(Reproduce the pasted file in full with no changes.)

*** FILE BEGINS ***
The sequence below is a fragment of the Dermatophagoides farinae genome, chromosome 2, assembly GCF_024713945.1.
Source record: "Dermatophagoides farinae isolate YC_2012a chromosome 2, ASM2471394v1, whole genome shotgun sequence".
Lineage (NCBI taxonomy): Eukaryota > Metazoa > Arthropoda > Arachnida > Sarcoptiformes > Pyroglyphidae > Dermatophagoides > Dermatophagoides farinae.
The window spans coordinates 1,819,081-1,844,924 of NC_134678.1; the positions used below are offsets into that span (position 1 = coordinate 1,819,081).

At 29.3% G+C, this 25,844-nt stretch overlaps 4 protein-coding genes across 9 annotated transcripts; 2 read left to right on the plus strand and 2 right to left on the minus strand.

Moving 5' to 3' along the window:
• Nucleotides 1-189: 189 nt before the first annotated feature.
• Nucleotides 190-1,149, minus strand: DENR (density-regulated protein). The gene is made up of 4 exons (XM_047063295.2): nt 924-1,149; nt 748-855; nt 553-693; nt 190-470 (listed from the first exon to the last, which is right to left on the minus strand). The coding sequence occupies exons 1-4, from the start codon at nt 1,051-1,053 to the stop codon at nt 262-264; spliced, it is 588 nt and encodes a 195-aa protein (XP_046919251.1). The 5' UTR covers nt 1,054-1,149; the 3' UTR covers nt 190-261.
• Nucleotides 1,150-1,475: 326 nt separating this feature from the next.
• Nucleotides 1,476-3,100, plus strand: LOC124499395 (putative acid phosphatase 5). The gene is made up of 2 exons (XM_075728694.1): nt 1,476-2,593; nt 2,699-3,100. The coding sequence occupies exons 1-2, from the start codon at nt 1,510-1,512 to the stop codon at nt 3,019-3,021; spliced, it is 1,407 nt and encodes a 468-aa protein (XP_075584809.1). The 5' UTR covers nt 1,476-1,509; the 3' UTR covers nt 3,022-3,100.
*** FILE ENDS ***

The sequence below is a fragment of the Dermatophagoides farinae genome, chromosome 2, assembly GCF_024713945.1.
Source record: "Dermatophagoides farinae isolate YC_2012a chromosome 2, ASM2471394v1, whole genome shotgun sequence".
Lineage (NCBI taxonomy): Eukaryota > Metazoa > Arthropoda > Arachnida > Sarcoptiformes > Pyroglyphidae > Dermatophagoides > Dermatophagoides farinae.
The window spans coordinates 1,819,081-1,844,924 of NC_134678.1; the positions used below are offsets into that span (position 1 = coordinate 1,819,081).

At 29.3% G+C, this 25,844-nt stretch overlaps 4 protein-coding genes across 9 annotated transcripts; 2 read left to right on the plus strand and 2 right to left on the minus strand.

Moving 5' to 3' along the window:
• Nucleotides 1-189: 189 nt before the first annotated feature.
• Nucleotides 190-1,149, minus strand: DENR (density-regulated protein). The gene is made up of 4 exons (XM_047063295.2): nt 924-1,149; nt 748-855; nt 553-693; nt 190-470 (listed from the first exon to the last, which is right to left on the minus strand). The coding sequence occupies exons 1-4, from the start codon at nt 1,051-1,053 to the stop codon at nt 262-264; spliced, it is 588 nt and encodes a 195-aa protein (XP_046919251.1). The 5' UTR covers nt 1,054-1,149; the 3' UTR covers nt 190-261.
• Nucleotides 1,150-1,475: 326 nt separating this feature from the next.
• Nucleotides 1,476-3,100, plus strand: LOC124499395 (putative acid phosphatase 5). The gene is made up of 2 exons (XM_075728694.1): nt 1,476-2,593; nt 2,699-3,100. The coding sequence occupies exons 1-2, from the start codon at nt 1,510-1,512 to the stop codon at nt 3,019-3,021; spliced, it is 1,407 nt and encodes a 468-aa protein (XP_075584809.1). The 5' UTR covers nt 1,476-1,509; the 3' UTR covers nt 3,022-3,100.